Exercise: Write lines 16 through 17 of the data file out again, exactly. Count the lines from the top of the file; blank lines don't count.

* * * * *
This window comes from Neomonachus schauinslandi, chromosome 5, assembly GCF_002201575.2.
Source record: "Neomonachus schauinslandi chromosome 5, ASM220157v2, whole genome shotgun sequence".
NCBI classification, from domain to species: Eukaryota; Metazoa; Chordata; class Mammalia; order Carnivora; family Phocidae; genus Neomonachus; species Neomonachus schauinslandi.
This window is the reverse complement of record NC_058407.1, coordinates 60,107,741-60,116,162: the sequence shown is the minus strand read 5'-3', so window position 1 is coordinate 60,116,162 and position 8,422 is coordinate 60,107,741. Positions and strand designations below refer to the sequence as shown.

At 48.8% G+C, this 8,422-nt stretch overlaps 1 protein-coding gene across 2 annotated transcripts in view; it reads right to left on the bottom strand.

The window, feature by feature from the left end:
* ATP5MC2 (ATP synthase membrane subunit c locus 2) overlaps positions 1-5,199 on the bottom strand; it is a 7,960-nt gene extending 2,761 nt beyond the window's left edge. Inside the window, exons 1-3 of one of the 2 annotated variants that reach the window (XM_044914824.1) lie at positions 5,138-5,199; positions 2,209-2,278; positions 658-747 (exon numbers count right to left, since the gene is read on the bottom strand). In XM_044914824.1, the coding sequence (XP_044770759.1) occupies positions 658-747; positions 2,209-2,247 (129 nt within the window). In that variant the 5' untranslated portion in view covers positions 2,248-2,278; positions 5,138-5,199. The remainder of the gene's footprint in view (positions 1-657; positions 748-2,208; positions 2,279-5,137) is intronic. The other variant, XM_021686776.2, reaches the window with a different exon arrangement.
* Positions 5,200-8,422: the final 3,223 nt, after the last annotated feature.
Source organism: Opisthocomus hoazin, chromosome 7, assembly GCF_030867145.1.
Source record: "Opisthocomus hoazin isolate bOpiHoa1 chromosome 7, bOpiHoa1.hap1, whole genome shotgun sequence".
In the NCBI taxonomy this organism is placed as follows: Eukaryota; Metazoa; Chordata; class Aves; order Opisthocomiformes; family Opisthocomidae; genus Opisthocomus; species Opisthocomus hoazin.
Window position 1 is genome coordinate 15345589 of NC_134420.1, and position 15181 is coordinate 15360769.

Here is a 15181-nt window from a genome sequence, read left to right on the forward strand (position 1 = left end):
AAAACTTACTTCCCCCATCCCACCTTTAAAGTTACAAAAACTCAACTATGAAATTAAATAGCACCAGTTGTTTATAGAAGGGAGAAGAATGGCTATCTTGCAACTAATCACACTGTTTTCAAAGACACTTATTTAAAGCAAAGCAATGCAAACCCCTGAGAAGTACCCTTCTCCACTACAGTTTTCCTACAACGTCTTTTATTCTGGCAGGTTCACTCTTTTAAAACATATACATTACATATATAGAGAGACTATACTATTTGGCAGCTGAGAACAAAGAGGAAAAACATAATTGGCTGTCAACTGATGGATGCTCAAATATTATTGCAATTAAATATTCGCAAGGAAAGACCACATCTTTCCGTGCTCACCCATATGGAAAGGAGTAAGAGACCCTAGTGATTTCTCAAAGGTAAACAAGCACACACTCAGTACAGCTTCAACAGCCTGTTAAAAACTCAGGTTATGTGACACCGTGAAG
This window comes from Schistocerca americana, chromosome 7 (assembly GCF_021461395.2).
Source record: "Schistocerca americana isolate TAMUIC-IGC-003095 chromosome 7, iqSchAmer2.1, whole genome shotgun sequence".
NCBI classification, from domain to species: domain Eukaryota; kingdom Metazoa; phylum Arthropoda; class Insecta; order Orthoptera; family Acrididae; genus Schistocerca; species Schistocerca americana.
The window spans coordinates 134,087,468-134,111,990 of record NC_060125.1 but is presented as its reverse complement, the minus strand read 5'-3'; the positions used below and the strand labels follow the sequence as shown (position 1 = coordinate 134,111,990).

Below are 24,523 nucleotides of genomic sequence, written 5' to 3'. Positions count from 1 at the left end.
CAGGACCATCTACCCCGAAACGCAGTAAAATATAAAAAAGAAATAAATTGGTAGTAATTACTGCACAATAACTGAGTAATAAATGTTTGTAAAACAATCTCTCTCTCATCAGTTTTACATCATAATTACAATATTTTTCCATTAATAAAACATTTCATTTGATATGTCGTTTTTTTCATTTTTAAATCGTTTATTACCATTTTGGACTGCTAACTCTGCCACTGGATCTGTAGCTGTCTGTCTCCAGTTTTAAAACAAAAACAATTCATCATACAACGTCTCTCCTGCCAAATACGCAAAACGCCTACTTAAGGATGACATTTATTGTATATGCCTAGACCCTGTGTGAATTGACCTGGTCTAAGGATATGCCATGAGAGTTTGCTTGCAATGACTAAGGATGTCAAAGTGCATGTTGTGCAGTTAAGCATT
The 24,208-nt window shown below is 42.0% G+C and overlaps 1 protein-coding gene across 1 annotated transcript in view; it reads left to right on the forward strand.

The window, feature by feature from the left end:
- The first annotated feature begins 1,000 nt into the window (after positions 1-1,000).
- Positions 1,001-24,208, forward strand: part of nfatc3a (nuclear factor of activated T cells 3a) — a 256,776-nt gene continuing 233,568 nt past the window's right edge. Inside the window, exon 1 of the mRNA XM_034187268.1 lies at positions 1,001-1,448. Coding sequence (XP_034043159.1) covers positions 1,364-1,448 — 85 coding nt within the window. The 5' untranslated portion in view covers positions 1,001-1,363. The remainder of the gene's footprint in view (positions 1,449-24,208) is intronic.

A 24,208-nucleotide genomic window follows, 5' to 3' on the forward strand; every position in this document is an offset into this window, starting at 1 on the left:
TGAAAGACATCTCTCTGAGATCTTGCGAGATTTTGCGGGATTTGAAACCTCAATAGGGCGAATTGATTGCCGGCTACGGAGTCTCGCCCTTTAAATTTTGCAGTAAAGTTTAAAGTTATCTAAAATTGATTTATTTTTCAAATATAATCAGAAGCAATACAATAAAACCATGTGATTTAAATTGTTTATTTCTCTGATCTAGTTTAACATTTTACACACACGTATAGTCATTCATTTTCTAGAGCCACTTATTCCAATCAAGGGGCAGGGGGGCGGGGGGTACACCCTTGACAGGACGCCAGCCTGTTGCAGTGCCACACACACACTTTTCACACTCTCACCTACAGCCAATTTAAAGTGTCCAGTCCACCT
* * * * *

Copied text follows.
Source record: "Schistocerca americana isolate TAMUIC-IGC-003095 chromosome 7, iqSchAmer2.1, whole genome shotgun sequence".
NCBI classification, from domain to species: domain Eukaryota; kingdom Metazoa; phylum Arthropoda; class Insecta; order Orthoptera; family Acrididae; genus Schistocerca; species Schistocerca americana.